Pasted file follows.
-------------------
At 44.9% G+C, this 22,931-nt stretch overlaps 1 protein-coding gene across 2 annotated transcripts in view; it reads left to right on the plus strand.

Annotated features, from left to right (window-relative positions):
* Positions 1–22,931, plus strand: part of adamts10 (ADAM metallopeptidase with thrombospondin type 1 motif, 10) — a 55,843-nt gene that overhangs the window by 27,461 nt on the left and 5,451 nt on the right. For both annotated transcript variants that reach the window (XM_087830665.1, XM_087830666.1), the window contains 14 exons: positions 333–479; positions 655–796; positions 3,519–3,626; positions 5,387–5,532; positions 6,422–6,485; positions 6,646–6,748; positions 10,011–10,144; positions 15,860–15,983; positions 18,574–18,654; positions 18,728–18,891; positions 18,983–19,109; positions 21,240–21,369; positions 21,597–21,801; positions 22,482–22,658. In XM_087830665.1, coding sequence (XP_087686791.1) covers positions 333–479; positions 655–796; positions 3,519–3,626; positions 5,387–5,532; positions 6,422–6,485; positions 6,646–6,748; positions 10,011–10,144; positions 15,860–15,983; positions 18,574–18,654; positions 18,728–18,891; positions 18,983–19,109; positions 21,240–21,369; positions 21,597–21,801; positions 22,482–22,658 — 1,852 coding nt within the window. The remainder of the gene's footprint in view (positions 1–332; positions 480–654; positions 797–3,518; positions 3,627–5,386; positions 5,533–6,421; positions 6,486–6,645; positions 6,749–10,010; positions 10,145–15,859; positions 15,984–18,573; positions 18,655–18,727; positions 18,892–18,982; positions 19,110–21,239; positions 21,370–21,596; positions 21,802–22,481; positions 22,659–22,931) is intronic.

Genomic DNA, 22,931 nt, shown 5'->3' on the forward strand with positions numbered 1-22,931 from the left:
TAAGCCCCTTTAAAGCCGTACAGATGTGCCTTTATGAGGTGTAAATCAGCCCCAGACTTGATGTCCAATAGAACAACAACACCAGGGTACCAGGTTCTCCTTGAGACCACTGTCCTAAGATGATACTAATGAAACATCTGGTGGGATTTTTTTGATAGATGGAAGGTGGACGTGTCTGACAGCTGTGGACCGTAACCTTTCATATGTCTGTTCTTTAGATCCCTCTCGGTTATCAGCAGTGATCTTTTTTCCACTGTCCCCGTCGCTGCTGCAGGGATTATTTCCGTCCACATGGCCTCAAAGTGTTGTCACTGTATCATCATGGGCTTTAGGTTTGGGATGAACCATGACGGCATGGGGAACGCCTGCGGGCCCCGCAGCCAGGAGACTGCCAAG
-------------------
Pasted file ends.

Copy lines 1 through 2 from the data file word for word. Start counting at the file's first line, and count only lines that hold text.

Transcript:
At 44.9% G+C, this 22,931-nt stretch overlaps 1 protein-coding gene across 2 annotated transcripts in view; it reads left to right on the plus strand.

Annotated features, from left to right (window-relative positions):